Toro Energy (ASX: TOE) is well on its way towards becoming Western Australia’s first uranium producer after receiving Federal environmental approval for the Wiluna Project.
“Wiluna is the first new Australian uranium mine since mid 2009 to receive Federal and State government approval,” said managing director Dr Vanessa Guthrie who added that first production was expected in 2015.
This is subject to successful finalisation of financing and marketing arrangements as well as design and cost work of the $269 million uranium mine.
A final investment decision is expected in the second half of 2013.
“Completion of the environmental approvals delivers Toro the regulatory certainty needed to fully underpin our negotiating capacity and to now advance commercial financing arrangements and product off-take agreements with potential partners,” she added.
“It also provides a clear pathway to complete detailed engineering design, infrastructure and cost estimates for Wiluna.”
This work had been placed on hold when Federal Minister for Sustainability, Environment,
Water, Population and Communities Tony Burke had initially deferred his decision on the project in November last year and then initiated a second deferral in December.
Gutherie confirmed that Toro’s ongoing engagement with potential project finance partners in a negotiating environment was “very encouraging”.
“Wiluna is one of the few projects in the world capable of bringing new uranium production to the market in the medium term, when a shortfall is predicted from 2015 onwards,” she said.
“The mine comprises two deposits (Lake Way and Centipede) processing 1.3 million tonnes per annum to produce approximately 780 tonnes of uranium oxide concentrate based on up to 14 years of mine life.
“The rigorous government assessment of the mine proposal at both State and Federal level has demonstrated that all impacts can be safely and sustainably managed.
“During the assessment process, the public had four opportunities for input and Toro consistently takes into account the views of the community and government agencies in the Company’s continuing design work.
“We are confident the mine will deliver important benefits to the local and regional communities in particular, including training, employment and business development.
“The Company continues to negotiate a mining agreement with Traditional Owners through which
Toro proposes to provide financial support for a range of Aboriginal community benefits.”
The approval comes with 36 conditions that Burke said would guard "against any negative impacts from radiation or to groundwater and surface water, and include precautions to ensure that once the mine is closed, the site is safe for humans and animals, and is non-polluting".
Toro has completed the first phase of the Wiluna Definitive Feasibility Study and has finalised the processing design, major equipment lists and plant layout.
Significant testwork, including a full scale hydrometallurgical pilot plant, resource evaluation and water barrier trials carried out over the last two years, have proven that a conventional alkaline tank leach process is the most effective economic recovery available.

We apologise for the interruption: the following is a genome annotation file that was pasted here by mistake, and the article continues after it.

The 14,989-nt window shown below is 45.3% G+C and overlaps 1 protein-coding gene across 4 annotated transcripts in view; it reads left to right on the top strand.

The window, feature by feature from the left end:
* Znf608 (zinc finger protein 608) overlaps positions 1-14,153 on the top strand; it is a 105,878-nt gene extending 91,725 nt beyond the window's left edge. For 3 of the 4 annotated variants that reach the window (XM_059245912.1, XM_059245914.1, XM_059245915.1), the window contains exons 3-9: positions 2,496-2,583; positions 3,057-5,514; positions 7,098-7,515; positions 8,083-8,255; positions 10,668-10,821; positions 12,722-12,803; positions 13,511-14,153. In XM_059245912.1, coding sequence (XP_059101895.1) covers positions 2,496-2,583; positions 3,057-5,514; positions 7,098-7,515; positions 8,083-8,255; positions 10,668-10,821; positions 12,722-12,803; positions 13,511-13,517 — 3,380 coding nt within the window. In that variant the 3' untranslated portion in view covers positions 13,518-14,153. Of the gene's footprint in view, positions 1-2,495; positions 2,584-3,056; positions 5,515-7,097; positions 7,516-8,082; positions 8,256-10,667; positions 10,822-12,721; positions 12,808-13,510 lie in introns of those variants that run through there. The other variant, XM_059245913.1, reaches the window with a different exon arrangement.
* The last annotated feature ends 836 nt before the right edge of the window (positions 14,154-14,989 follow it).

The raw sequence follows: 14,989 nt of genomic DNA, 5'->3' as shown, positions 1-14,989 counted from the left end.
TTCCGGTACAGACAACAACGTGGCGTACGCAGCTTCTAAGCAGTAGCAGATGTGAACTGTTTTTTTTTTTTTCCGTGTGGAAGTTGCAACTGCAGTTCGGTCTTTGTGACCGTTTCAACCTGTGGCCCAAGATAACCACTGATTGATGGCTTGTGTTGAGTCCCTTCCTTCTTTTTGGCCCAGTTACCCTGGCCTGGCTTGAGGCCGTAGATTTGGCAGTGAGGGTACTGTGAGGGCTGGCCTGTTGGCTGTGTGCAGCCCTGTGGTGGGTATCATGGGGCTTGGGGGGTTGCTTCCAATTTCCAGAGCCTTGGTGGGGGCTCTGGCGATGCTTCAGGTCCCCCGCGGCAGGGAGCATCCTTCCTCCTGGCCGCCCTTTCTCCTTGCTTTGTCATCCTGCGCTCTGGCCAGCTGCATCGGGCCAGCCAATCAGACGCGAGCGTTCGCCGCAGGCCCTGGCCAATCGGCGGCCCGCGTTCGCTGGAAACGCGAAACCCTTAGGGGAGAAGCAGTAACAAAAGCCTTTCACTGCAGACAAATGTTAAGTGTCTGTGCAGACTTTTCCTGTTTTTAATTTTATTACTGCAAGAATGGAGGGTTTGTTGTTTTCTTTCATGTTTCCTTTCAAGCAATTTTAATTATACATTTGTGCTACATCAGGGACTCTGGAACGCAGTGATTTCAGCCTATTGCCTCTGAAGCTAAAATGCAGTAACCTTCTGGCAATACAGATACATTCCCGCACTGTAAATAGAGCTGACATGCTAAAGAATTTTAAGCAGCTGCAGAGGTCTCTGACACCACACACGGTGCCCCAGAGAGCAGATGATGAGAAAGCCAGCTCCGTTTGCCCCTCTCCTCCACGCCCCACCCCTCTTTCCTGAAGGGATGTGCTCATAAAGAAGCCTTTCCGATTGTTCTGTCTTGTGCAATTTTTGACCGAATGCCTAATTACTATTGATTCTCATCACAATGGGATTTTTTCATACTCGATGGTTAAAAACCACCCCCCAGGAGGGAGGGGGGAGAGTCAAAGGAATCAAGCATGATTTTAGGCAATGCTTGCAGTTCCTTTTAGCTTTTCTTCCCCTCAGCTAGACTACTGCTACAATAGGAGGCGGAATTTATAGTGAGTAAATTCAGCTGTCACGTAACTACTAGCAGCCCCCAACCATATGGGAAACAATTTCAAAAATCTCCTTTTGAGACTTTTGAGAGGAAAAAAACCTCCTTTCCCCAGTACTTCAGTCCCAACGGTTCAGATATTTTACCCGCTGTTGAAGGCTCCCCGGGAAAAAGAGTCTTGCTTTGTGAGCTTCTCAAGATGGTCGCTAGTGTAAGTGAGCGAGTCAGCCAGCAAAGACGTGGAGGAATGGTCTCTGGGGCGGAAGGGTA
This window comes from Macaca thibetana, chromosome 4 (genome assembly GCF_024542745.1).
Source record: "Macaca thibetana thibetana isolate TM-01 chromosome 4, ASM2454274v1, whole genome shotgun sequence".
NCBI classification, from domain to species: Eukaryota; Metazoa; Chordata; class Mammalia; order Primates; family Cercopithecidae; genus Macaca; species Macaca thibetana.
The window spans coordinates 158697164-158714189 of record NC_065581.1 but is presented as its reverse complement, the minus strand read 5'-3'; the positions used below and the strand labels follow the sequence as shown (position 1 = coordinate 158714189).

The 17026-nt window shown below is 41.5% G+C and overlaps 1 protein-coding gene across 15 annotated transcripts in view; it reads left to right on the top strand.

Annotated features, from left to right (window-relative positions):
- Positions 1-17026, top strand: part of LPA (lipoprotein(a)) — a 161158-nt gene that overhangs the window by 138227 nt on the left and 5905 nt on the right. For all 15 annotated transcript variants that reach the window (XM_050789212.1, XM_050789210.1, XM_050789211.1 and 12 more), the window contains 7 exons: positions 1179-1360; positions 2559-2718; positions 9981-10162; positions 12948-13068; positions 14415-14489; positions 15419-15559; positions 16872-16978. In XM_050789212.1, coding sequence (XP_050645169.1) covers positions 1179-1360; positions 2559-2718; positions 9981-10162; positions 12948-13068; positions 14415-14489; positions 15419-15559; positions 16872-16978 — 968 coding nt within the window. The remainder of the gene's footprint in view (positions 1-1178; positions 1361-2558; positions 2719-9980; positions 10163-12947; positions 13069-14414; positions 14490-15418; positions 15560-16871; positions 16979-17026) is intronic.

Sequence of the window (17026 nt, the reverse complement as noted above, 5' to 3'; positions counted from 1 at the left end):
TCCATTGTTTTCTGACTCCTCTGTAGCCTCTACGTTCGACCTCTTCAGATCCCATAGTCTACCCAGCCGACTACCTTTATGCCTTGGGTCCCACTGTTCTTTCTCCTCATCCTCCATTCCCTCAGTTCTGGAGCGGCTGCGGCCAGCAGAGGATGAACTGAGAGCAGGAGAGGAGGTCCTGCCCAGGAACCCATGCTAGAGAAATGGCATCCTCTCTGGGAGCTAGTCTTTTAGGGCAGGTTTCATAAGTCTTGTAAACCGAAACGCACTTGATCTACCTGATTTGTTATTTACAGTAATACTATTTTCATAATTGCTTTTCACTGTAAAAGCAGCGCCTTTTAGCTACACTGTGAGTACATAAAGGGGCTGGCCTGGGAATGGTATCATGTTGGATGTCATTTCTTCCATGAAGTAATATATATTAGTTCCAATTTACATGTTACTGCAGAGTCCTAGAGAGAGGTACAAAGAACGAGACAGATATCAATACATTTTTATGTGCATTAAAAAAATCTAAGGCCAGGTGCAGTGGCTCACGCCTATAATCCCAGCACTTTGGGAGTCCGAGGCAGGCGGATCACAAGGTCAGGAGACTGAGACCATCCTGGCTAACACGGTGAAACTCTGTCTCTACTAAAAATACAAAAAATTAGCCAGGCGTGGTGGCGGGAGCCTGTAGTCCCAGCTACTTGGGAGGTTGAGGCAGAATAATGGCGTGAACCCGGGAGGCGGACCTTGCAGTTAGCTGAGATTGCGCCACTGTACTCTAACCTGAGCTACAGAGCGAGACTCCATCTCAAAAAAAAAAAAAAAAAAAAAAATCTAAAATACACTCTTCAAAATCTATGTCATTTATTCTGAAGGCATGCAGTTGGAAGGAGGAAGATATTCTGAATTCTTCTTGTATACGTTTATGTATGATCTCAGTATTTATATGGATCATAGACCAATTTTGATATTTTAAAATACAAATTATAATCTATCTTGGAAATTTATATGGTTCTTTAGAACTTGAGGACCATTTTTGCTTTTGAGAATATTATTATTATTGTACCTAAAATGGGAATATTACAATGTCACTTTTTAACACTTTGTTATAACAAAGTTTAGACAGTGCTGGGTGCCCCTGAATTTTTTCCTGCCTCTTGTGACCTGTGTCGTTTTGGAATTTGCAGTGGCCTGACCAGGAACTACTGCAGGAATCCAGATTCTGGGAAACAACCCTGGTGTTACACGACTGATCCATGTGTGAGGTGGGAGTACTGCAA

The second phase of the DFS – consisting of engineering, infrastructure design and final cost estimates – is planned for completion this year.
Toro’s economic modelling for the Wiluna mine based on the process engineering from the DFS, pilot plant testwork and revised mine plan, indicates a reduced capital cost estimate of A$207 million in direct costs, $31 million in EPCM and $31 million in contingency for a total of A$269 million.
C1 cash operating costs are currently estimated at US$37 per pound of U3O8.
Wiluna has a current Measured, Indicated and Inferred Resource of 54 million pounds of U3O8 in five calcrete deposits with significant upside in currently held but under-developed exploration tenements located throughout WA’s northern goldfields.
The largest of these deposits, Centipede and Lake Way, currently form the basis of the Wiluna resource that will be mined in a shallow surface strip mining operation.
The project would process 1.3 million tonnes per annum of ore to produce about 820 tonnes of uranium oxide concentrate.
With the approval, Toro is set to become Australia’s sixth uranium producer and one of the few new projects in the world capable of production in 2015.
The attractive capital and operating costs also make for a high likelihood that the project will receive the financing and offtake it requires.
Dr Guthrie described the negotiating environment with potential project financial partners as “very encouraging” - this provides another strong signal.
Wiluna will be one of the few projects in the world capable of bringing new uranium production to the market in the medium term, when a shortfall is predicted.
To state the obvious, the approval is game changing, the company’s current share price of about A$0.13 leaves plenty of room for the market valuation to grow.
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